(Not Your) Basic Bride

The cookie-cutter trousseau was just not going to happen for me, I knew that, and it’s a risk I willingly took. A common, valid concern for mum and friends was that it might be too less, but if I was ever going to pull off effortless chic, it was now. My vision and moodboards were translated to the T by Disha, and the best friend and I patiently perused various exhibitions until we found my Holi outfit from Kylee by Ruchi Jain. The timing was great, I’m a type A planner, and I’m very particular about what I want and how I want it, so it all worked out for me. A majority of the questions I got were about ditching over-the-top bling in favour of understated elegance, so I put together a listicle deconstructing how I did it, and how you can too. 

All the nice pictures are by Journeys by Ram

1. Whole = sum of the parts: I began by narrowing down my choices in every area - color, silhouette, length, embroideries, hair/ makeup, and jewelry - in cohérence with each other. Always imagine an entire look instead of focusing on the outfit alone. The white jumpsuit looked a little plain on its own, but together with the smokey eye (which I did a trial of at Sephora) and the sleek ponytail, it was definitely elevated. Also, don’t underestimate the power of statement studs, particularly when your hair is in an updo. 

2. Less is more: My mantra through and through. For Holi, I only had one piece of jewelry: a statement choker. For the ceremony, I swapped traditional South Indian gold for antique gold pieces weren't  in-your-face-bridal; and clearly stated my preference beforehand - no more than 3 pieces. I didn’t opt for a long braid with additional gold on it because fresh jasmine flowers lend such an elegant vibe. Less and more are relative terms: it’s not less, just lesser than what a decadent/ maximalist bride would wear.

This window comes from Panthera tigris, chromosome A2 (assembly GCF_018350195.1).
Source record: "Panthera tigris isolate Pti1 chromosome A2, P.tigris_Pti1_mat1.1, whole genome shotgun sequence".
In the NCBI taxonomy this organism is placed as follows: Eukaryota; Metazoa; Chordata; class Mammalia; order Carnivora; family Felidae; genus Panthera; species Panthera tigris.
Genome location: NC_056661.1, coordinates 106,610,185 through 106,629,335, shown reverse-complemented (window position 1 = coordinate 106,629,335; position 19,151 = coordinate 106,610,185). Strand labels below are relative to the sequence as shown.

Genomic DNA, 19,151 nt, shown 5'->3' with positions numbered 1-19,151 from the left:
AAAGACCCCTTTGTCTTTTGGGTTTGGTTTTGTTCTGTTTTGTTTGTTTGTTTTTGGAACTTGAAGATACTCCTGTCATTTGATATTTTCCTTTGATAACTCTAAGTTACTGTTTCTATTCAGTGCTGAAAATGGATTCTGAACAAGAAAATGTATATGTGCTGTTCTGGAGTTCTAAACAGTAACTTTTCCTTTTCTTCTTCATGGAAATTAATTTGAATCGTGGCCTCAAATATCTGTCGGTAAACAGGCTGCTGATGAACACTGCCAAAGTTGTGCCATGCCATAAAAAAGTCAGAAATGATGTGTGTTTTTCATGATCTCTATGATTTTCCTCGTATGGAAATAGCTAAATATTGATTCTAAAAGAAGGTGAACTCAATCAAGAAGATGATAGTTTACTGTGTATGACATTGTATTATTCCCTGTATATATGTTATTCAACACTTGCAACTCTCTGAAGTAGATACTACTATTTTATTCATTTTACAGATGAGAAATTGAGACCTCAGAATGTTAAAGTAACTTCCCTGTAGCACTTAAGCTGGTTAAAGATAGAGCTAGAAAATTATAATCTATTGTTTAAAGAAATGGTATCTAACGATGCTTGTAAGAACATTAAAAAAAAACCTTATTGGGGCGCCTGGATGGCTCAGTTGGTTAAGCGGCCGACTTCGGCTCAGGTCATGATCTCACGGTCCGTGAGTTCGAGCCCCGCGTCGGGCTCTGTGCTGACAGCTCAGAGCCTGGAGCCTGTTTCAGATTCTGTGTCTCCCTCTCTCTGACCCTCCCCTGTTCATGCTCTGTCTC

3. Muted colors are your best canvas: Every outfit I wore came in a pastel shade - lilac for the Mehendi, mauve + rose pink for Holi, and antique gold/ ochre/ off-white Kanjivarams for the wedding. But because I underplayed the colors so much, I went all out with textures and embroideries. From heavy threadwork on the Chikan sari, to at least five types of beading on my wedding blouse...those are the elements that enhance the beauty in seemingly dull colors. 

4. Jewels of Wisdom: For South Indians, it is especially difficult to talk your way out of heavy bridal pieces, but don't be afraid to explore beyond South Indian traditions and style. However, run everything by your parents and in-laws, take them shopping with you if you can. This way you won't be breaking rules by making them uncomfortable/ unhappy. Mine are usually supportive of my offbeat choices, but it helped that they saw my jewelry on me vs in a picture/ on a mannequin. Most importantly, just rock your simplicity with confidence.  

5. Comfort over EVERYTHING else: With a plethora of wedding content inspiration taking over your news feed, it is easy to feel like you need to follow the norm.  Take it from the one who tried and tested, you'll be SO much more comfortable if you just dress and feel like your usual self.